Justice for Health, a campaign group consisting of 5 junior doctors who received £300,000 in crowdfunding from 10,000 supporters, wants the court to overturn Hunt’s decision to use what he called his “nuclear option” of imposition, and rule that he broke the law in choosing to push it through. They argue that he has no authority to force a contract which has not been shown to be wanted by employers. Jeremy Hunt’s counsel started by asking for the case to be thrown out as the new contract was a non binding recommendation to employers not an imposition but the judge refused to do so saying that it was a serious matter which should be heard .
The group have also claimed that Hunt had misrepresented mortality rates regarding the ‘weekend effect’. While there is some evidence that patients admitted at the weekend are more likely to die within 30 days, this is a complex issue which is has never been directly linked to junior doctor staff numbers. Weekend mortality is bound to be greater because only emergency cases are admitted not routine cases. When this is taken to account the ‘weekend effect’ is much diminished and most doctors and experts believe that is is mainly due to a lack of access to investigations such as scans and consultant supervision. Stretching the existing workforce around 7 days may create more gaps during the week days and worsen patient services then.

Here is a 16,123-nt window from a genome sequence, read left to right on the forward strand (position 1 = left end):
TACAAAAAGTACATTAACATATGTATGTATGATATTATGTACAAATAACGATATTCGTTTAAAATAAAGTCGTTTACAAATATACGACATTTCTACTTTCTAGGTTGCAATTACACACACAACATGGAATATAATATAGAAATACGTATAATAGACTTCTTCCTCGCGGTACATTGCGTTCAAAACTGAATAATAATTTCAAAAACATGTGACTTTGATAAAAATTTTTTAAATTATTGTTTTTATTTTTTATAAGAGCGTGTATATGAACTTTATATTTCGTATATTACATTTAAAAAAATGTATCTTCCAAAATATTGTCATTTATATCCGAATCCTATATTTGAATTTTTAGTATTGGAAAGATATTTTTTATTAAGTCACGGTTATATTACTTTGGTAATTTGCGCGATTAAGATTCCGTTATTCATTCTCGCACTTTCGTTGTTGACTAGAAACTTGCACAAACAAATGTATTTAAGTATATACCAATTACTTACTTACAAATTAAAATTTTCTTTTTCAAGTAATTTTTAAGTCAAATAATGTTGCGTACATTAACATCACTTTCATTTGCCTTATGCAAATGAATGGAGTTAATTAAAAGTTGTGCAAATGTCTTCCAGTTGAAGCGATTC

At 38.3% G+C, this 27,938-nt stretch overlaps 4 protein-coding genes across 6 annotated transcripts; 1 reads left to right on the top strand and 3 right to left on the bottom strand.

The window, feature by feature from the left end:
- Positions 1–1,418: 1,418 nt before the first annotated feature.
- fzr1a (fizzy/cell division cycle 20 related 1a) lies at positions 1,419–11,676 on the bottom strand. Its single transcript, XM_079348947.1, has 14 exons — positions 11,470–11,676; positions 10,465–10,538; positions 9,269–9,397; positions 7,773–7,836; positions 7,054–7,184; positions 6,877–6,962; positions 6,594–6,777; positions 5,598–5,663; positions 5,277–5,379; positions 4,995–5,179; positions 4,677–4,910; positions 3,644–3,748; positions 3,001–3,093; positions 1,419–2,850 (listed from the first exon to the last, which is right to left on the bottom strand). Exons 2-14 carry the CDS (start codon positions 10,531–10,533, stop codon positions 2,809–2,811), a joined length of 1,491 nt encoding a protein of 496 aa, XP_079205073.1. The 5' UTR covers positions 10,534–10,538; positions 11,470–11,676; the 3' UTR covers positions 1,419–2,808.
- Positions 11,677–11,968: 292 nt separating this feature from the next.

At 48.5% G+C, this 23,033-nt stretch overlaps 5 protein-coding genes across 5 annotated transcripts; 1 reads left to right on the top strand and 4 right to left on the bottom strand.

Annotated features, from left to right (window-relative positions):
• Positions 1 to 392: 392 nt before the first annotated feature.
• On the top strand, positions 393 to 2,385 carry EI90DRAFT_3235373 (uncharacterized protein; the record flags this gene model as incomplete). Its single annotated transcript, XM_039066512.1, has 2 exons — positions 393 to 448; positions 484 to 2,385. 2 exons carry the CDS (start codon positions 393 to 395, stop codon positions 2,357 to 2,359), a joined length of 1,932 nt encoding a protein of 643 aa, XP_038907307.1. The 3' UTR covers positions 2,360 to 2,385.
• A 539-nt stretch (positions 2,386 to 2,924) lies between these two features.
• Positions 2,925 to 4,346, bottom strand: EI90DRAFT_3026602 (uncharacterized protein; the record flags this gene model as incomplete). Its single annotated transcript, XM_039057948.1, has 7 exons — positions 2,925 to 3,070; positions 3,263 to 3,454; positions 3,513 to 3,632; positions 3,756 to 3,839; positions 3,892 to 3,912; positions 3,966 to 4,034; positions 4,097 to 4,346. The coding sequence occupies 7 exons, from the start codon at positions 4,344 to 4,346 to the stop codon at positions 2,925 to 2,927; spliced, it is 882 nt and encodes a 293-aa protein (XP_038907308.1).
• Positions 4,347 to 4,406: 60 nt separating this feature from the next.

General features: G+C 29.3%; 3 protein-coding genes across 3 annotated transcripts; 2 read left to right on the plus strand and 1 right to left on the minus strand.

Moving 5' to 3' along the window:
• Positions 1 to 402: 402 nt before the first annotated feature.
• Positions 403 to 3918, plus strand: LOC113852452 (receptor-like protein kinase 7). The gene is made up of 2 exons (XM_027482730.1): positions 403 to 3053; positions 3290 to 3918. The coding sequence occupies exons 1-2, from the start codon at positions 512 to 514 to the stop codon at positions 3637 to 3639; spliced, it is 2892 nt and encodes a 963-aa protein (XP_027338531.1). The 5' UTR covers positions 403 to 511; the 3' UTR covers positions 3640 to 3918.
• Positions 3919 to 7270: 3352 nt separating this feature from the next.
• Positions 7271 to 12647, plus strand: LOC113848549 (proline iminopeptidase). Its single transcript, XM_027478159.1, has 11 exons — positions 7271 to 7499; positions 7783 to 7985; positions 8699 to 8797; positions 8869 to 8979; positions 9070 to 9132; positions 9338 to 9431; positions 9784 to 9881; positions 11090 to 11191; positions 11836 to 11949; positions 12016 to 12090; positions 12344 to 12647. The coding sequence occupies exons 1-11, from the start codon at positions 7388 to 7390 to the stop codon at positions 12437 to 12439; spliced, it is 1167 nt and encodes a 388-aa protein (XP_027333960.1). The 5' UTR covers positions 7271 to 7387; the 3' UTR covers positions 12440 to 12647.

Justice Green, the judge planned to issue his judgment on 28 September, just a few days before junior doctors across England are due to take part in the first five-day strike in the long-running dispute. The strike is planned to start on 5 October, the day the contract is due to be imposed on all trainee doctors below consultant level. The six previous walkouts held since January have lasted one or two days.
Junior doctors had enormous support before, the majority of the public supported them and they had near unanimous backing from consultants and other doctors who came in to cover their work so patient safety did not suffer. Nurses and other hospital staff also supported them as they too feel vulnerable and fear the government will remove their weekend pay rates. However many people, this time have expressed alarm that it is 5 day strike and public support seems to be ebbing.